Metallica Fridays (no. 6): Piano Time

i actually was planning to post something earlier this week; however, what with moving everything around (plus using some new equipment) there were a few mishaps. i wasn’t able to play drums as much this week, but i still wanted to post something charting this journey. Since i’m on a journey in rekindling my relationships with other instruments as well, i didn’t want them to feel like i was neglecting them.

For today’s ‘Metallica Fridays’ post, i am highlighting the piano.

i know you saw a couple of posts ago, where i’m playing the keys (and of course, it’s absolutely okay if you laugh at that). Like with any other instrument i’ve played in life, i was self-taught, and always played by ear. Admittedly, my technique is trash, i cannot read music, and i am not good at reading tabs. Listening to music i always hear harmonies in my head, and this is exactly how i play.

Even when they were doing straight thrash, Metallica had a great sense of harmony. For someone who is not traditionally skilled on the drums (in comparison to others) and can barely play any other instruments, Lars has a keen sense of where a melody should go, and is an excellent arranger. Despite James initially not wanting to do vocals, he’s one of the greatest vocalists in metal/rock. Kirk’s affinity for the blues helps to slow things down and bring feeling into a genre known for its aggressiveness. Cliff, Jason and Rob have all been anchors, bringing out the best in the rest of the band.

The two songs for today’s post are not only in my top 10 list of Metallica songs; they also got the S&M treatment. Obviously that gave me a bit of inspiration to do whatever interpretation i did. Without the assistance of a conductor (and an orchestra), it was just me and the keys.

The album version of ‘Hero Of The Day’ is already, again, one of my favorites in all of their catalog; the S&M version moves me to tears. The pitch is raised a bit in this version. i am posting two versions here- one without drums, and one with (it’s clearly not me playing). Despite the music being the same, they sound like two different songs.

Hetfield fought to keep ‘The Unforgiven 3’ on Death Magnetic, and i’m glad he did. It’s actually my favorite in the Unforgiven trilogy, and i love all three. It’s one of those songs that didn’t hit me until i was a bit older.

Similar to the previous song, this one is just me (with some faint background vocals), and a Yamaha PSR-E373.

i Do What i Can Do, So i Do It

i continue to try an seek out other amputee drummers, and so far, i’m so amazed at all of the things i see. i am literally a baby in this experience (well, technically a toddler), and i have a ways to go before i can get to the level of a Caleb Graves, Jack Thomas, Jason Barnes and most famously, Rick Allen. It’s mostly dudes i have seen highlighted in the community- no surprise there.

i’m here representing those of us who are less known or acknowledged- or not known at all (raises hand here).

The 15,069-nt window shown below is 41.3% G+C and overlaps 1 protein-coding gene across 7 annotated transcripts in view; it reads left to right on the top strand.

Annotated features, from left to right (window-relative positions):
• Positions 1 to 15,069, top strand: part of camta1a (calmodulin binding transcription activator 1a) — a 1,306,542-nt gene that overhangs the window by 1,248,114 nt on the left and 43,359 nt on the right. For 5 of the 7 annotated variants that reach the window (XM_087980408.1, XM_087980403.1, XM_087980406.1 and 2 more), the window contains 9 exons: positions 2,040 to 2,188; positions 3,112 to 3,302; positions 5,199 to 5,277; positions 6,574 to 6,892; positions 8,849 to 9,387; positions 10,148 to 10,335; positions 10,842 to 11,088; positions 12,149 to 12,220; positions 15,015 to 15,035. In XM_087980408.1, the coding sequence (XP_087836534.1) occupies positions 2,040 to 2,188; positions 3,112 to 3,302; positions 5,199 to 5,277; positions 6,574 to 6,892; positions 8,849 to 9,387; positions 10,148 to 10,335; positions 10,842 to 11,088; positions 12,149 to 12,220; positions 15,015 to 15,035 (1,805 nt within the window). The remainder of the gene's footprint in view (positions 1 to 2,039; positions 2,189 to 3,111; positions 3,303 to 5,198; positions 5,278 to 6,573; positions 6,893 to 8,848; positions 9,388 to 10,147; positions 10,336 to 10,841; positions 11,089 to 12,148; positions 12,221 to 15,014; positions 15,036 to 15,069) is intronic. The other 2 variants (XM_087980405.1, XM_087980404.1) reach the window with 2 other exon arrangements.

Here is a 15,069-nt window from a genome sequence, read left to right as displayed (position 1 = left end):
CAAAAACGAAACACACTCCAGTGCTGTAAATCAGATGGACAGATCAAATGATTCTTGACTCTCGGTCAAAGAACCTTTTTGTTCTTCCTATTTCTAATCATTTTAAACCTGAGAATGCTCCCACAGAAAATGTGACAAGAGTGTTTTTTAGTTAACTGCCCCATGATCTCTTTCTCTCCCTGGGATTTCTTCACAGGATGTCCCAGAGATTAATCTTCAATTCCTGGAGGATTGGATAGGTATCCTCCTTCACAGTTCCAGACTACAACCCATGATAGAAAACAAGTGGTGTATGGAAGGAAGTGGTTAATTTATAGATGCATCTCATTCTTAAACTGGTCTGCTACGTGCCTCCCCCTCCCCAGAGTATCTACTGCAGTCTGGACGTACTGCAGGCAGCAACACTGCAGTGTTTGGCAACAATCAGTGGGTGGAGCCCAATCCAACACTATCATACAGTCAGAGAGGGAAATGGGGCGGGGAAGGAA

i thought about all of this because figuring out different things amid the limitations has been interesting. For instance, in a traditional set people who use double kick obviously use the left foot. i have never used my left leg for the kick before, so i was surprised at how fast i adapted. There are other things i have to sort out while playing, such as playing a particular pattern in place of the alternate open/closed high hat- such as the following song.

‘Is It My Body’ is probably my favorite Alice Cooper song. Frank Zappa found them interesting (and strange) enough to put them on. Their first few albums (of which Love It To Death (where the above song is on) is among them) were more straight ahead rock, as opposed to the metal of the proceeding years. Neal Smith seemed to be a pretty big fan of the open high hat.

But alas, i did what i could do.

Soooooooooo… i finally got a keyboard again, after years of not having one. i used to play piano all the time (and even wrote whole songs), but i was never proficient at it. i kind of forgot how to play; i hope it’s like what they say about bicycles- when you know how to do it you don’t forget.

i hope that’s true though, because i intend to ride again.

i can still play some notes, but the technique is TERRIBLE. i wouldn’t even call it a technique. i have never seen anyone play this bad- HA! But i wanted to show it anyway. Because you have to start from somewhere.

Go ahead. Make fun of me. i know i look like a little kid playing on a small Casio.

It’s okay though. i have Touré the octopus by my side.

‘Every Little Step’ at a time counts.

Speaking of… i got a request to play to some ’90s R&B. i did play to the one SWV song a few posts ago, but i couldn’t think about what else to do. Then i thought about the severely underrated Bobby album, by of course, Bobby Brown. My favorite BB song is the one i played above on piano), but Bobby is a much more mature work.

‘Get Away’ is the jam, but of course i had to punk it up (shoutout to Infectious Grooves). And of course, Lars was (subconsciously) all over this. i have to laugh about it at this point.

Drums are definitely a way to get away…

And finally, we have Toto.

My first exposure to ‘Hold The Line’ was actually Millie Jackson’s version (If you haven’t heard it go check it out). i have the album now, but the only Toto songs i remember knowing as a kid (besides the Thriller association) were ‘Georgy Porgy’ and ‘Rosanna’. Toto was one of those bands (like The Police, Hall & Oates, Wham!, The Doobie Brothers, Kenny Loggins, Ambrosia, etc.) that crossed over into the hood.

Jeff Porcaro was one of those drummers who prominently put the swing in rock music. i hope i did him justice here.